Events - 14.11.2011 - 00:00
8 November 2011. Many of the societal issues preoccupying us today were first worked on by Arlie Russell Hochschild whose academic life has focused on the interconnections between gender relations, labour and the economy. In the 1970s she coined the term “emotional labour” which led her to recognise the "management of feelings" as the central component of services and thus as an acquirable good. On 14 November at 4.15 p.m. in Room 09-114 at the HSG, the professor will be speaking about the commercialisation of private life. The lecture will be held in English; admission is free of charge.
The “management” of feelings in working life
In her 1984 book The Managed Heart, the professor, who works at the University of California in Berkeley, analyzed what happens when emotions are used professionally. What is the impact does the concerted use of emotional labour that is part of the execution of a job have on the employee? What consequences does it entail when the sentiments expressed are not reciprocated by one’s counterpart but paid for by one’s employer? Among other things, Hochschild examined the emotional labour performed by flight attendants, who have to deal professionally with passenger’s requirements and fears in order to guarantee safety. Above and beyond this, they have to deal professionally with their personal feelings to ensure that they remain friendly even towards the most obnoxious passenger. This type of “emotional labour” inevitably results in blockages in people’s emotional lives, she told the Spiegel magazine shortly after the book had been published.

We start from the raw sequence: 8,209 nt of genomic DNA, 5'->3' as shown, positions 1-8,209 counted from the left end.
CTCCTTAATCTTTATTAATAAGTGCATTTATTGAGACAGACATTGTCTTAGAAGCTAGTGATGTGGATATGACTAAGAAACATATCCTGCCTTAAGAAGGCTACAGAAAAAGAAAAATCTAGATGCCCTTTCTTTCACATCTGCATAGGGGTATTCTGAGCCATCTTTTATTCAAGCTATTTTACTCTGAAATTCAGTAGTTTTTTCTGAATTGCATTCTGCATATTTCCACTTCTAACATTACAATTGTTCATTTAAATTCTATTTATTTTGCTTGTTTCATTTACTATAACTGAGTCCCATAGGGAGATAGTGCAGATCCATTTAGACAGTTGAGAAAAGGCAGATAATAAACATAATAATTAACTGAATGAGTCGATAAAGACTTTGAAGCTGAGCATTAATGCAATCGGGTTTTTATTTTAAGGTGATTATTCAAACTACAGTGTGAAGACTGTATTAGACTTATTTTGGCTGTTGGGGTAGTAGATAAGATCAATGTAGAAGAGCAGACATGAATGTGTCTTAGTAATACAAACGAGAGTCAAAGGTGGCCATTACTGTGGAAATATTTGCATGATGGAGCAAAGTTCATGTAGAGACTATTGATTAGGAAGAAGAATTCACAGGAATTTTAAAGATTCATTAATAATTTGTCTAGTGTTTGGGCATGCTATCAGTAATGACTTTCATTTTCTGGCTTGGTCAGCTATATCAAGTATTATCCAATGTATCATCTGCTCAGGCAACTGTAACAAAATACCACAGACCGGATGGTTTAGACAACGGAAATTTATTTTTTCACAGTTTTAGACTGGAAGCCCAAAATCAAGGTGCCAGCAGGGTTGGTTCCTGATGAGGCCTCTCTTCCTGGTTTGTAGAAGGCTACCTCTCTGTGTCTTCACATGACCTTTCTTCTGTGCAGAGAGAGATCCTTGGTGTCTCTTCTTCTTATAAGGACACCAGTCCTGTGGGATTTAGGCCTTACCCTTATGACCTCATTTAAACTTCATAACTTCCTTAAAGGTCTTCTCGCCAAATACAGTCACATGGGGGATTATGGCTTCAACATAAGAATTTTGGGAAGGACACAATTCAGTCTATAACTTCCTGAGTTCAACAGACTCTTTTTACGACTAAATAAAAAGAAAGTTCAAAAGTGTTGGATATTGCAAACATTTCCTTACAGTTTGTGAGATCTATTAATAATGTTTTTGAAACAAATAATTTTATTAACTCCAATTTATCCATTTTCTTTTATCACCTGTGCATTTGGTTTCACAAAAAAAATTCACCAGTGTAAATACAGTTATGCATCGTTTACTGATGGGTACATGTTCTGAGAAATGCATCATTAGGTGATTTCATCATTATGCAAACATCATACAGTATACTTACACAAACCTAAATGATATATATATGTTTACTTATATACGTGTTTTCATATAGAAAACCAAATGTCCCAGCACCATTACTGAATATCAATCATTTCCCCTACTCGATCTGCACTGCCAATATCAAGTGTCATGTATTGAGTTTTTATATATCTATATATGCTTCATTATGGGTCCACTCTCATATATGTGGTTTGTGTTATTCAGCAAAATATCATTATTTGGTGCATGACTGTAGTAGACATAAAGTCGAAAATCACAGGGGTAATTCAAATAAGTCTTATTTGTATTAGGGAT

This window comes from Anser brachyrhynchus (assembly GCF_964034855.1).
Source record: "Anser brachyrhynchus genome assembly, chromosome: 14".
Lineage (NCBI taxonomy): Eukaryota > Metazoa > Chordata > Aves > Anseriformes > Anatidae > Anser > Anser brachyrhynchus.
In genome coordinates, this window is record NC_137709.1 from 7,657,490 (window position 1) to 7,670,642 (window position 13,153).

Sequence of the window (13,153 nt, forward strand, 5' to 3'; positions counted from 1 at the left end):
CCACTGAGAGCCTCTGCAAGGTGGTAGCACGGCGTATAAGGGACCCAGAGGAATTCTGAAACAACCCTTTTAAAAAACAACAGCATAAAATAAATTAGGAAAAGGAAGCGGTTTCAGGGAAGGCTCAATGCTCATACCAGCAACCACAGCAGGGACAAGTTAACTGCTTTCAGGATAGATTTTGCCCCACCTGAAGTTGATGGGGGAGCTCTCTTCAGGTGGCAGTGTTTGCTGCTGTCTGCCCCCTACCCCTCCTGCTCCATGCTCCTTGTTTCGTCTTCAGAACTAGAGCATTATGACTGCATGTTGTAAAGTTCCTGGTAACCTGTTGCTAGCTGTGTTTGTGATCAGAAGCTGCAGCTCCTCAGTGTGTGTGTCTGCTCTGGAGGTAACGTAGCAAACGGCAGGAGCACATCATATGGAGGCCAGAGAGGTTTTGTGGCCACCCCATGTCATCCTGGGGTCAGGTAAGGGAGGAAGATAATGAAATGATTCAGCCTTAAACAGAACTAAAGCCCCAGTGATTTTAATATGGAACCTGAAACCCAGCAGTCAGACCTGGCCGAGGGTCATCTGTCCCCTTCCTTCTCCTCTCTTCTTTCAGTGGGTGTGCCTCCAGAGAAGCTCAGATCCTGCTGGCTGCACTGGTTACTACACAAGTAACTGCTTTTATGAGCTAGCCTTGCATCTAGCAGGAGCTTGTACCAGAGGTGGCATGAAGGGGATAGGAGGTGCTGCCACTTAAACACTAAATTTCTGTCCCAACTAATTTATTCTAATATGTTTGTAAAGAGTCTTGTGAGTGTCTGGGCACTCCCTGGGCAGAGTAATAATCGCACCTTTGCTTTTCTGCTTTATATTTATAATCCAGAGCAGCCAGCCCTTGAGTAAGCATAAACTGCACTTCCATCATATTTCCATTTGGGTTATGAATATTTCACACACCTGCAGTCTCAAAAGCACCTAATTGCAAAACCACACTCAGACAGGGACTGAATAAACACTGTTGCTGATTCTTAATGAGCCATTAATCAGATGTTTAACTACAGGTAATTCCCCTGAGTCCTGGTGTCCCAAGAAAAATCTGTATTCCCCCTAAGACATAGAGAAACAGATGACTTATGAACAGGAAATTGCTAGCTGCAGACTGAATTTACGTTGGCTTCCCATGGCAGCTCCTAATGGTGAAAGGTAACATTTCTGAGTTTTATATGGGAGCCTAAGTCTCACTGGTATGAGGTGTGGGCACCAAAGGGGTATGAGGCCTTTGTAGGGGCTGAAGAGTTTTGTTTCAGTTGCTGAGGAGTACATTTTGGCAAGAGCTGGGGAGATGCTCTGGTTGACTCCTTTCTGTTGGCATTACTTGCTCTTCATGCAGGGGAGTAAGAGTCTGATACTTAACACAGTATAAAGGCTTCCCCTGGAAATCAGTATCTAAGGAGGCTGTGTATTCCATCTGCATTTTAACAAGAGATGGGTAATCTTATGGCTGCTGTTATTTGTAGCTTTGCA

The “time bind” of the compatibility of job and family
Arlie R. Hochschild’s research on the organisation of working time and family time, which increasingly reveals potential for conflict, also resulted in an analysis that is now regarded as a “sociological classic” (The Time Bind: When Work Becomes Home and Home Becomes Work, 1997). Over a three year period as an active observer in an American corporation, she examined the consequences of facilities being offered by employers to make work and family compatible in the globalised economy. She demonstrates that employers end up in a fight for time since working hours are perceived as the area that predominates over private life. With work becoming home, the family increasingly becomes work.
Lately, Hochschild has been concerned with the commercialisation of private life (“The Commodity Frontier”, 2004 and "The Global Woman", 2004). Hochschild shows that the role of a wife and mother and the goods traditionally generated in this area - the family, child-rearing and the development and cultivation of generally living together - are regarded as a sphere that is detached from an economic market. The problems are not caused by commercialisation as such but rather by the basic given assumption that the seemingly private life is nothing to do with the economic market. On the basis of the interweaving of gender relations and the economy, which is central to this issue, Hochschild explains the many-faceted challenges of present-day societies.
Analysis of societal structures
The lecture will take place as part of the KIM Lecture series, which is organised by the Cultures, Institutions and Markets profile area of the University of St.Gallen. KIM examines the foundations of cultural orientations, societal structures, organisation-related action patterns and economic systems. The profile area sets great store by interdisciplinary approaches. Its research findings are published in academic journals, handbooks and thematic anthologies.
Picture: Photocase / MissX
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